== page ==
Arlington School officials are hoping to use a statewide energy pilot program to get back some cash from excess power generated at Discovery Elementary School.
Legislation patroned by Del. Rip Sullivan (D-48th) in the 2018 session directs Dominion Energy to permit schools that generate more energy from on-site wind- or solar-powered sources to sell the power back to the utility. Currently, the excess power goes back to the electrical grid, but school systems are not reimbursed.
“It’s a great opportunity,” said Cathy Lin, the Arlington school system’s energy manager, who estimates that – based on usage data compiled over the past year – Arlington could find itself with $9,000 in annual reimbursement if it is selected for the pilot program.
Under the legislation, the funds could either be taken by a school system in cash, or applied to offset some of the cost of operating other facilities.
Discovery Elementary opened at the start of the 2015-16 season as Virginia’s first “zero energy” school building as certified by the International Living Future Institute and New Buildings Institute. Designed by VMDO Architects, it currently is one of only four schools nationally (and the largest building of any type) to receive the certification.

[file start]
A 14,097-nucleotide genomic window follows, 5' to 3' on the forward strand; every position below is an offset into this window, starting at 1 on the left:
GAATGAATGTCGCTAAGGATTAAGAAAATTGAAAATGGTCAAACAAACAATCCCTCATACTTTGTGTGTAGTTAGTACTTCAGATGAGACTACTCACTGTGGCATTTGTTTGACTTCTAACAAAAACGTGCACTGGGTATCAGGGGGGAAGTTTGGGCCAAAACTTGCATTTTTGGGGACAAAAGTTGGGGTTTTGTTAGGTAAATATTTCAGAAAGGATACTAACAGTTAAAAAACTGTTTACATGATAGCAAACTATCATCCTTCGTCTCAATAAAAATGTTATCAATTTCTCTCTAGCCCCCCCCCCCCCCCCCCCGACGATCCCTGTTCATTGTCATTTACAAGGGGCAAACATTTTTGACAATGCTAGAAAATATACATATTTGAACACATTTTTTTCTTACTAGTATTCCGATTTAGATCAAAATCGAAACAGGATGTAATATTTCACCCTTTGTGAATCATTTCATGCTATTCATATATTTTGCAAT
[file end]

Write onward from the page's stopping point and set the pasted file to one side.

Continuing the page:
The design features helped to produce a surplus of 100,000 kWh of electricity in its first full year of operation, equivalent to the power consumed by 7.5 average Virginia homes.
So far, the school’s efficiency is outperforming expectations, Lin said. She credited John Chadwick, the school system’s facilities director, for suggesting the idea that was formalized in Sullivan’s bill.
The legislation was supported by the school system and by Dominion, and passed on votes of 99-0 in the House of Delegates and 40-0 in the state Senate.
“We supported [the measure] and have been in contact with the Discovery School. In fact, we are going on a tour later this month to learn more about their goals so we can develop a program together,” said Katharine Bond, Dominion Energy’s senior public policy director for state and local affairs.
The legislation, which was signed by Gov. Northam in March, gives the state Corporation Commission until Dec. 1 to set up the guidelines for administering the the pilot program. It is slated to run for six years.